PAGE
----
Death of Google Shared Reader – A Sign of Syndication Limits To Come?

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In response to world renowned content curation expert Robin Good, I have provided a video crash-course in order to explain what I was talking about in  Google Reader Conspiracy: Google Removes Content Curators/Syndicators Best Friend.

I suppose I could have refrained from the sensational headline, but to anyone who understands the difference between content curation and RSS feed curation (headline remix)- the loss of the Google Shared Items feature is a significant blow to the Google Dashboard.

Because I have received so many confused responses, I realized that a significant market share does not even know about the Google Shared Items power. Therefore, they cannot understand the SEO and RSS Syndication implications of  why it has been discontinued and replaced by a (gasp) Google Plus One button. (Suprise, Suprise). Additionally, without these facts, they will not be prepared for more limits to come.

For those of you who have never stretched the limits of the Google Reader, this article may be of no use or interest to you. I suggest you just pretend that nothing has happened and use the new free tools that we recommend instead of Google Reader Shared Items. If you are one of my One Feed students, I will post the details in the members area.

I am going to explain the likely implications of the Google Reader ‘shared items’ removal from a ‘developers’ mindset. (Search engine experts might find this speculation interesting, as well.) No ‘cult of the amateur’ here, we are professionals. ; – )

1. The Google Plus One system is not a social media platform. It is a social operating system, and the first of its kind. The swapping out of the Google Share button with the Google Plus button is a direct data-statement by Google. It demonstrates a policy that individual users should be limited as to how much content they can syndicate via RSS outside of the new Google social operation system.

2. This syndication limitation is likely due to the new social proof indicators on the search engine results page.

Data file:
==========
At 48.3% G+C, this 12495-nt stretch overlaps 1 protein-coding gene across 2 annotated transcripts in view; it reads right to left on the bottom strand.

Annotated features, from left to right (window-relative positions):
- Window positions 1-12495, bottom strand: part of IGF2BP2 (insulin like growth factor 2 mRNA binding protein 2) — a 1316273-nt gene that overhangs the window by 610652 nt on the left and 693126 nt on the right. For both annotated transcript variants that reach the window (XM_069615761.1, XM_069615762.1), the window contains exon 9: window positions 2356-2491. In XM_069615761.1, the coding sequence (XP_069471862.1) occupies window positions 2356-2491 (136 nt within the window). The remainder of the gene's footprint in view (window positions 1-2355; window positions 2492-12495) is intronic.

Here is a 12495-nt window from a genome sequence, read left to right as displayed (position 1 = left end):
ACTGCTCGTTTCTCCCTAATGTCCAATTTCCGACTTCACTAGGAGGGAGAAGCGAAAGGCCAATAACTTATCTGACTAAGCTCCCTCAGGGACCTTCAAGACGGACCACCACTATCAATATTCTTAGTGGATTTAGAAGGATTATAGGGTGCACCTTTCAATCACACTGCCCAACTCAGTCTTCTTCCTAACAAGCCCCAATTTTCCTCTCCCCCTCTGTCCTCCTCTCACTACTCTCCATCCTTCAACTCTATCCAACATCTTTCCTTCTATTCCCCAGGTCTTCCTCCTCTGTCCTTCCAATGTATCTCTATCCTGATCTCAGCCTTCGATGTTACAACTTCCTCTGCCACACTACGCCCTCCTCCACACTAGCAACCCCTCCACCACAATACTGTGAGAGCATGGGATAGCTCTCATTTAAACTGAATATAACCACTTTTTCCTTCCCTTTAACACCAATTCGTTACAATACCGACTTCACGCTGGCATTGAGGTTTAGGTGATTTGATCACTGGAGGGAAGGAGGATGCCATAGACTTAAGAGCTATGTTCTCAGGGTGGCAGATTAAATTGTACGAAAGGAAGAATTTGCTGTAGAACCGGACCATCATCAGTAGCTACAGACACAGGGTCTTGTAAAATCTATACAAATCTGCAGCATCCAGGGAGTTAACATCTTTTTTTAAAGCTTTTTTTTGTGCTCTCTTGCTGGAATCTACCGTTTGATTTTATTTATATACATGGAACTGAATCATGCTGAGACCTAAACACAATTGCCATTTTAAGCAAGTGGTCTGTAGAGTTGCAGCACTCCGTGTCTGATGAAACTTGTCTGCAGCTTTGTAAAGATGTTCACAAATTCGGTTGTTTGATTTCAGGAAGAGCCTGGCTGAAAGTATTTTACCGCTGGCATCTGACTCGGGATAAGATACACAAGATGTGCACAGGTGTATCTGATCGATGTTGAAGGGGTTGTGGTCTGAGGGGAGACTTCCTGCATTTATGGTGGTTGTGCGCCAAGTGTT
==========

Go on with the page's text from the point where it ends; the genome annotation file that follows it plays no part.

3. Swapping Shared Items button with the Google Plus button limits the user to the Google Plus micro-blog platform, which has no RSS Feed.

And they have no plans to give it an RSS feed. Russ Beattie already tried to make one, and the API costs were so high (X20), that it becomes clear that Google does not want an RSS Feed for Google Plus.  (This is another topic, don’t get me started). And even if they gave us a Plus One RSS feed, it is a limiting platform by virtue of the fact that:

a. It only stores 6 weeks of your status update data.

b. It has no RSS Feed (Oh, hey, did I already say that?)

c. You cannot publish your curation remix from reader and share it with your own network of reader geeks.

4. Your Google Social Graph. your Google Profile and your Google Dashboard have changed to include ‘Yourname Shared This” and “Yourname Shared This on Google Plus” etc. With over 11% of site visitors logged into Google, social proof begins to influence the search results as people start to acquire Google Profiles. The implications are staggering. Google Plus items have a shelf life before deletion. You could syndicate your Google Shared Items onto platforms that had no shelf life, and rank in the search engines for much longer. Now Google controls the syndication shelf-life, because they own the social operating system (Google Plus).

5. Google Reader Shared Items provided too much power for an individual user who could curate, mix, re-syndicate and re-share hundreds of articles and topics while receiving credit for the share on the direct search engine results – all without leaving the Google Dashboard. I must admit, it is an awful lot of power. Few stumbled upon it. Now, nobody else will.

6. You could syndicate directly to the search engines without a need to  cultivate (i.e. tell Google About) any third party social networks on your Google Profile. (In other words, we could publish to social platforms using the Google Shared Reader Feed, without ever including any social profiles on our Google Profile, keeping Google in the dark about our (True Reach) social graph. They don’t really want to encourage THAT now, do they? (See the massive social graph section that is now a part of the Google Dashboard for every logged in Google user . . . seriously- it is scary as hell when you really understand the entire Google Social Operating System, as it connects to search:

Implications of all of this, from a developer/algorithmic SEO perspective:

1. Google is moving everyone onto the Google Plus platform, which is a social operating system designed to control the entire data briefcase of  ’signed in user’, forever-and-ever-amen.

2. Google’s data quality team (liaison to the search engine filtering team) probably have a policy that individual users need to

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